Coop Posts

Purchasing a cooperative apartment-Due Diligence

When purchasing a cooperative apartment it is important that you (and your attorney) perform some research about your new home and investment. As you may already know, ownership of a cooperative apartment consists of owning shares of stock in the corporation that owns the building accompanied with a proprietary lease permitting occupancy and typically laying the ground rules concerning the use of the apartment and living in building where it is located.

When I represent purchasers of coop apartments I will review the offering plan, all amendments and the last two years worth of financials of the cooperative corporation. An offering plan is the required disclosure filed with the New York State Attorney General’s Office and contains information about the building, apartment and the cooperative corporation. The offering plan and amendments should be examined which contain the corporate by-laws and other important documents (including the proprietary lease) and any changes that have been made to them over the years.  These documents contain the obligations and rights that affect ownership. As shares of stock to a corporation are being bought, it is important to determine the financial health of the corporation and any evidence of potential liabilities (including pending litigation) that may result in increases in maintenance or imposition of assessments. I feel the review of financial statements are so important (audited statements are preferred), that it is my practice to request a client’s accountant also review the financials as a second set of eyes.

Attorneys shouldn’t have all the fun. I will suggest that a purchaser of a cooperative apartment review the minutes of the meetings of the board of directors. This may be difficult if the corporation keeps very poor or no minutes of such meetings. I will give clients a list of things to look for in the minutes that may reveal the physical condition of the building and evidence how the coop conducts business. It is important that the purchaser review the minutes because they will be the occupant and each person is different. One person may think a certain condition at the building is perfectly fine. That same condition may cause another not to purchase an apartment in a particular building. Another good idea, depending on how shy a person is, is to travel to the building and ask people who look like they live there, how they like being in the building. If there are problems, you will hear about them. Try to speak to a few people to get a good cross section of opinion.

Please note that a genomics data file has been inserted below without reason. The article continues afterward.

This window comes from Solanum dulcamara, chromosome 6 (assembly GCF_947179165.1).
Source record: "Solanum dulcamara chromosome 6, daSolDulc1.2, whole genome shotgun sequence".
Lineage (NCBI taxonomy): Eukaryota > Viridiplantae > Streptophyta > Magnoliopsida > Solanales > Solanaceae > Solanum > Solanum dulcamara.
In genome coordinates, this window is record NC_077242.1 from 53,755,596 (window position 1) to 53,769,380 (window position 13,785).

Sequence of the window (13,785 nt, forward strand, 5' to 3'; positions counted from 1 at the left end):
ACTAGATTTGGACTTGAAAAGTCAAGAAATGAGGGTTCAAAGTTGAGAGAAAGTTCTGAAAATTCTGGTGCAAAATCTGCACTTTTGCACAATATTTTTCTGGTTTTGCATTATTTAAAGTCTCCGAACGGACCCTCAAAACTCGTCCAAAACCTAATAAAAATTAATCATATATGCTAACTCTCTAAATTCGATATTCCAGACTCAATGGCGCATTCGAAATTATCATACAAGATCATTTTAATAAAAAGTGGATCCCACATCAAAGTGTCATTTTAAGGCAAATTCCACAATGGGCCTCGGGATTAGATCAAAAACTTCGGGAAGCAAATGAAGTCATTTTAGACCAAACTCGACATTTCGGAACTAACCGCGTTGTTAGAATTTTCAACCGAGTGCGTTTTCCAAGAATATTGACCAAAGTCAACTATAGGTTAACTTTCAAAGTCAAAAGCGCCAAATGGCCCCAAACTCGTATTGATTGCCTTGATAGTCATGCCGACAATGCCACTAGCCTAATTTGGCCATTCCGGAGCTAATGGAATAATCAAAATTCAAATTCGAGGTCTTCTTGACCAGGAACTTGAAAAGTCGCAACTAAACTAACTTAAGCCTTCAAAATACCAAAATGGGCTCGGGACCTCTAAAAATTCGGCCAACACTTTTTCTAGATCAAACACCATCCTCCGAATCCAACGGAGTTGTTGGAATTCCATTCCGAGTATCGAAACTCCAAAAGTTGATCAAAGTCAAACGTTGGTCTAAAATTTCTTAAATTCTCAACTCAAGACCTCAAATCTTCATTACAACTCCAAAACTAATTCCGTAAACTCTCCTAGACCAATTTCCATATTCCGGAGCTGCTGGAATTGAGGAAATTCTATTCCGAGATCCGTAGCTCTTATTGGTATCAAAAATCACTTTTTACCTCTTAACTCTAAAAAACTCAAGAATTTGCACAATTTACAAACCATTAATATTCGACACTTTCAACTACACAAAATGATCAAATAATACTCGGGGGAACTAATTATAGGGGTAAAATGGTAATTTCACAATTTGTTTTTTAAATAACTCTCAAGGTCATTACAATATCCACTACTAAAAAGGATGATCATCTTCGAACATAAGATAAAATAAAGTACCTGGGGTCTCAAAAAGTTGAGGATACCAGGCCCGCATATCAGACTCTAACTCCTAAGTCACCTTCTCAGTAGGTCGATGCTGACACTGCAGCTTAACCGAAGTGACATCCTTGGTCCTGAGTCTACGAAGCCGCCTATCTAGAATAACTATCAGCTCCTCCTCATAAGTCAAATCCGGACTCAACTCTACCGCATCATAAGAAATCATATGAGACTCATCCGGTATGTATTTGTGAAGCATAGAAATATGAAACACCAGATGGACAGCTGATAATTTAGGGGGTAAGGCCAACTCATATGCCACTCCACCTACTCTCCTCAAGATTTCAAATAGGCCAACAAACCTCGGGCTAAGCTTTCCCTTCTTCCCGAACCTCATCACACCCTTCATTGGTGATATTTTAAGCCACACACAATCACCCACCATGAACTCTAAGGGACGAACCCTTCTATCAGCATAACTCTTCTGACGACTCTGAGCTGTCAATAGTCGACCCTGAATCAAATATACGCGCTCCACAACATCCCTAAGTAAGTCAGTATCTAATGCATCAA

As contracts of sale typically are not contingent on performing due diligence, it is important that the financial and physical conditions affecting a cooperative apartment and the building be explored prior to going into contract. It is usually done at the same time the attorney is reviewing and negotiating the contract of sale. Doing so will increase the likelihood that the investment being made in your new home is a wise one. 

Advertisements

Selling a cooperative apartment-quick tip

Soon after entering into a contract for the sale of a cooperative apartment, order a payoff letter for the underlying loan being secured by the stock certificate and proprietary lease. By ordering a payoff letter, the lender holding your stock certificate and proprietary lease as collateral for the loan will start to the search; assign an attorney to receive the documents who will deliver them to the closing. Upon locating the stock certificate and proprietary lease the lender will send it to this law firm who will hold it until closing. Although the payoff letter can be ordered and updated on relatively short notice, locating the stock and lease may take some time. Ordering the payoff letter early assures the Seller that the stock certificate and proprietary lease will have them when needed. Ordering a payoff letter late in the transaction, may cause delays in closing while the bank locates these documents which will be needed in order to close. Be aware, sometimes lenders may lose your stock certificate and proprietary lease. The lender will issue an affidavit attesting to the misplacement of the stock and lease and indemnify the Seller and the managing agent from any liability resulting from the loss.